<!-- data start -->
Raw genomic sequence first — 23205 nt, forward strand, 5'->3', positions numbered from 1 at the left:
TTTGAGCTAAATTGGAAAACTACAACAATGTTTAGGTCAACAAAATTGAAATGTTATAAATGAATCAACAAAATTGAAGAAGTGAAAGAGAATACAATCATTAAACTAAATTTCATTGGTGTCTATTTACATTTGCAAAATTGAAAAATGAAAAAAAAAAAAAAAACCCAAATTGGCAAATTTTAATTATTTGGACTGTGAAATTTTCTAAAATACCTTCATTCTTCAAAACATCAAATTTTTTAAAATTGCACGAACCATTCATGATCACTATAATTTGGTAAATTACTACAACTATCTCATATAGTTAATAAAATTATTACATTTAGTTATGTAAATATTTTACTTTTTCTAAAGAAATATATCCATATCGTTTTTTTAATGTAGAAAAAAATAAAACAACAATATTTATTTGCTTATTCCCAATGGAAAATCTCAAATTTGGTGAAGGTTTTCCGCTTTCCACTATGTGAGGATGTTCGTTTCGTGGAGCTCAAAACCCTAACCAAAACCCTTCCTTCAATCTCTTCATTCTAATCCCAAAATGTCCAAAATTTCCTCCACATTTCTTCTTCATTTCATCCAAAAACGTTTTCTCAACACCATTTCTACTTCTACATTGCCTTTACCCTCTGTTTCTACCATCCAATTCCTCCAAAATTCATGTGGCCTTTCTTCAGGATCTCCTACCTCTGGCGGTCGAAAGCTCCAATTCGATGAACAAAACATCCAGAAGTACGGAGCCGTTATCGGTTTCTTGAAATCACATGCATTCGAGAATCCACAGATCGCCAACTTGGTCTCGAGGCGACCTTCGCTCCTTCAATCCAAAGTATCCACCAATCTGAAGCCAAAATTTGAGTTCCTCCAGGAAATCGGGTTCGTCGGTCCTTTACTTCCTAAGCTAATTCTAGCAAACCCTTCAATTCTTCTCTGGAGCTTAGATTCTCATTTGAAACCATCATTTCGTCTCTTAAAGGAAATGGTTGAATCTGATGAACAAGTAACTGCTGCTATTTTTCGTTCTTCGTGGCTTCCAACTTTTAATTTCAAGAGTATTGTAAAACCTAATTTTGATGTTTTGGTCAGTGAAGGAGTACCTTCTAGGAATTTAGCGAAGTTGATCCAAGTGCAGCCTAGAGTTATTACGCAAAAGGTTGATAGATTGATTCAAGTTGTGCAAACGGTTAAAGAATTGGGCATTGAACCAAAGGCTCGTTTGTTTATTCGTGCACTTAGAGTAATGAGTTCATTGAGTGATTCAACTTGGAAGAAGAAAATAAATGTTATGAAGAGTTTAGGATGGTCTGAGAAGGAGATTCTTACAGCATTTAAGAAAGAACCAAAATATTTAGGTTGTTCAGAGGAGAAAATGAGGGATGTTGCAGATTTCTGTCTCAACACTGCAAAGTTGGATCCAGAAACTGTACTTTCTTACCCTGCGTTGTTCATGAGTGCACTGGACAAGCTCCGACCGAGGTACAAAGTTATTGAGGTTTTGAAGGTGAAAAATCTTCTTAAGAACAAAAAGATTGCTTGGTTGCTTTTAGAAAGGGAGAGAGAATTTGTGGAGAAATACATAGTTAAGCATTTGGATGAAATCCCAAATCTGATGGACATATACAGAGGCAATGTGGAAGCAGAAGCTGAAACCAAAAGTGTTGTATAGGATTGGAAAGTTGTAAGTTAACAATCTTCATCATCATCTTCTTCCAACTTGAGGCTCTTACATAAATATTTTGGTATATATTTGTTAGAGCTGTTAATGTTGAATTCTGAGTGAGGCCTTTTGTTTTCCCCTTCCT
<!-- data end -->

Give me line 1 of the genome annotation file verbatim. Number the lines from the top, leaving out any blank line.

Raw genomic sequence first — 23205 nt, forward strand, 5'->3', positions numbered from 1 at the left: